Community, Diversity, Sustainability and other Overused Words

Santa Monica Airport's compass rose proposed as historic landmark

An iconic aviation image painted on the pavement of a SMO, could be designated a historic landmark .

An iconic aviation image painted on the pavement of a California airport could be designated a historic landmark .

AOPA has written a letter of support urging the Santa Monica Landmarks Commission to approve the Los Angeles Chapter of The Ninety-Nines International Organization of Women Pilots' application to confer historic-landmark status on the compass rose located near the southwest corner of Santa Monica Airport.

The Santa Monica compass rose, maintained by The Ninety-Nines, has a diameter of approximately 50 feet and a circumference of 160 feet. In its center appear two blue interlocking "9" numerals enclosed in a white circle. The compass rose was first painted in its current location in 1988, although compass roses have been a feature of the airport since 1929, according to the application.

"The International Ninety-Nines' Compass Rose logo and monogram was designed by Los Angeles chapter member Wilma Fritschey in 1939, and is still used today," the Los Angeles Chapter notes on a page on its website publicizing the preservation effort.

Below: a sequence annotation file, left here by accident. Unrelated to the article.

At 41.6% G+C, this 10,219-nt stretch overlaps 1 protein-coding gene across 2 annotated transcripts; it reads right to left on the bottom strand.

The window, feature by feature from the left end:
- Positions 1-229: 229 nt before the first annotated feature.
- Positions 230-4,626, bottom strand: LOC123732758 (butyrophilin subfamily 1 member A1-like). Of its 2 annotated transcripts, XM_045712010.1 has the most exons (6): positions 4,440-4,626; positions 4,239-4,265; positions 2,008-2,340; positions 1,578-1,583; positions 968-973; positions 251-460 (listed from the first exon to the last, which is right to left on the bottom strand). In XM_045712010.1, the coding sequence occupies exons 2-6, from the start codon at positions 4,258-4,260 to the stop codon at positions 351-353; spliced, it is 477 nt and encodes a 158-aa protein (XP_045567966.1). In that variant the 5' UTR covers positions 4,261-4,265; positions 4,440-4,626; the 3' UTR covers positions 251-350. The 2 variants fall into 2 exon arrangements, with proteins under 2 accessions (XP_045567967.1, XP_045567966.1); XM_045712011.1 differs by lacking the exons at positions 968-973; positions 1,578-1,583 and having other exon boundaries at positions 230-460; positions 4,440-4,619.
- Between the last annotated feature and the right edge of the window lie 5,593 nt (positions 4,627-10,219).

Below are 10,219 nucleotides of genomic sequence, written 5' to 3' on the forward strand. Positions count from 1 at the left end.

"The Compass Rose also provides a unique, significant and historical ground feature as pilots traditionally calibrated their compass according to the orientation of the markings on the ground. The Ninety-Nines logo is prominently featured at the center of the Compass Rose and has been so displayed for many decades," it adds.

In his letter of support, AOPA Senior Vice President of Government Affairs Jim Coon noted that the aviation industry played a significant role in the development of the city of Santa Monica, with "legendary aviators" once active at the airport including Amelia Earhart, Pancho Barnes, Bobbi Trout, Blanche Noyes, and Phoebe Omlie.

"The Compass Rose is emblematic of over 90 years of the history of women in aviation, with roots grounded in Santa Monica," he wrote, urging the landmarks panel to act on an opportunity to "save a cultural and historic Landmark identified with historic personages" that "embodies the use of a unique design in a unique location."


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